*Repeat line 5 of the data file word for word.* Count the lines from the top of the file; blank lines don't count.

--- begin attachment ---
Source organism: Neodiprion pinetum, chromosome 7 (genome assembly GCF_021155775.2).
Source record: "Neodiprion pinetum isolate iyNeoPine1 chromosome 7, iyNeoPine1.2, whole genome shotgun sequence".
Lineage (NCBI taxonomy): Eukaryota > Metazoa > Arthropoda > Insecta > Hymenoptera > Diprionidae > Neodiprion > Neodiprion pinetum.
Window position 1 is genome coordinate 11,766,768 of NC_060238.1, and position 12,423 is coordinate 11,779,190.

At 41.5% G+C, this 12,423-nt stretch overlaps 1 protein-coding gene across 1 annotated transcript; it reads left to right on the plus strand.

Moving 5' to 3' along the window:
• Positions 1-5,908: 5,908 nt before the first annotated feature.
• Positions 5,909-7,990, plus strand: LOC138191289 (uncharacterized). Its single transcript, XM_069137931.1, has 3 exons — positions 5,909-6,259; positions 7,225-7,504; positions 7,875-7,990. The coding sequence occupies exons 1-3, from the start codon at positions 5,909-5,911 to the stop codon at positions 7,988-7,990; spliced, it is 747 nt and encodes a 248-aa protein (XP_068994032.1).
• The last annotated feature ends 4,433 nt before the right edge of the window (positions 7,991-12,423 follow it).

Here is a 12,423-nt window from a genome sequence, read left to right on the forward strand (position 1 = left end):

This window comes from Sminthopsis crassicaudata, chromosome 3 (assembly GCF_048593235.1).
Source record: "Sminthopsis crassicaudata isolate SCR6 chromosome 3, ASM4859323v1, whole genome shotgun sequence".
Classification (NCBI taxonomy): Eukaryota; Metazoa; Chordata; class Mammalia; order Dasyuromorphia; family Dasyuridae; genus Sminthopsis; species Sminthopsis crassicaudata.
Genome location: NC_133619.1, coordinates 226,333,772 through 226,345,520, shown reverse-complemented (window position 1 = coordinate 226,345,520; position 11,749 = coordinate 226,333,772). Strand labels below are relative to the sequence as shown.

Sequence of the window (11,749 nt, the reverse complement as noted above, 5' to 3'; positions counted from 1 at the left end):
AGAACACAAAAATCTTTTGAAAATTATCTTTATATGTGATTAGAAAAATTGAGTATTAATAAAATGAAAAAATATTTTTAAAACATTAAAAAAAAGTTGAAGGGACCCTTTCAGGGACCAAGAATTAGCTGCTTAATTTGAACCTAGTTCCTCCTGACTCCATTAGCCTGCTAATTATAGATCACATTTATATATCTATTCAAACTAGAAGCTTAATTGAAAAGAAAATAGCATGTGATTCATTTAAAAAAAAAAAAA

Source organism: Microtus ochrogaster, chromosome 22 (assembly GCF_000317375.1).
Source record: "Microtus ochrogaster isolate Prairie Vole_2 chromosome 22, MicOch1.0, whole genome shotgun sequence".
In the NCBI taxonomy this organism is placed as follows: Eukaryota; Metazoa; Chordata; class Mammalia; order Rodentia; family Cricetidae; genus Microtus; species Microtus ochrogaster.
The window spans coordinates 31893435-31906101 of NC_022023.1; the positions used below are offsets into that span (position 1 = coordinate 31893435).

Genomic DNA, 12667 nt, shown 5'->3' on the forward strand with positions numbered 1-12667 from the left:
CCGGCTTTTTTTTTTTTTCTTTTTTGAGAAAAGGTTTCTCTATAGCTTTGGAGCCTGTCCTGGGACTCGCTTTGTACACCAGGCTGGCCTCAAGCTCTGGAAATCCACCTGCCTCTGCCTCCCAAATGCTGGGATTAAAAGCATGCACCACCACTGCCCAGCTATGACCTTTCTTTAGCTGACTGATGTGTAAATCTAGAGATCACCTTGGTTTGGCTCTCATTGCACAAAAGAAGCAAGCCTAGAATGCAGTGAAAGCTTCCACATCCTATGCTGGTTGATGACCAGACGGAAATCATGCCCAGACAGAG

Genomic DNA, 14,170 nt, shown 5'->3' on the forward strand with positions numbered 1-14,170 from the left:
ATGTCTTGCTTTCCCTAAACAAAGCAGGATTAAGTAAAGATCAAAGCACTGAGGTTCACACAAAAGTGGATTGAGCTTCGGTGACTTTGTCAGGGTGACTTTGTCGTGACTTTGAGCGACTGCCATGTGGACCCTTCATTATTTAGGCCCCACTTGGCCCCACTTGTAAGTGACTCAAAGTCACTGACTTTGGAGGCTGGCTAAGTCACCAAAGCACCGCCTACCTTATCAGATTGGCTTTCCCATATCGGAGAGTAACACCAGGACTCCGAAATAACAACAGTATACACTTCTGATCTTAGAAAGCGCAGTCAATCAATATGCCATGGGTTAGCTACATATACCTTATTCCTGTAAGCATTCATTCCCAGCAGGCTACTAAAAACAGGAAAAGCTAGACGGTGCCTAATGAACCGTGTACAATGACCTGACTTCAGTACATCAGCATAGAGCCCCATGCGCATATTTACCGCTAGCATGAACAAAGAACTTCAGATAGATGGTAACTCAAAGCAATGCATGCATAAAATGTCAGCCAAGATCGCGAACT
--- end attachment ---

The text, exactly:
At 41.5% G+C, this 12,423-nt stretch overlaps 1 protein-coding gene across 1 annotated transcript; it reads left to right on the plus strand.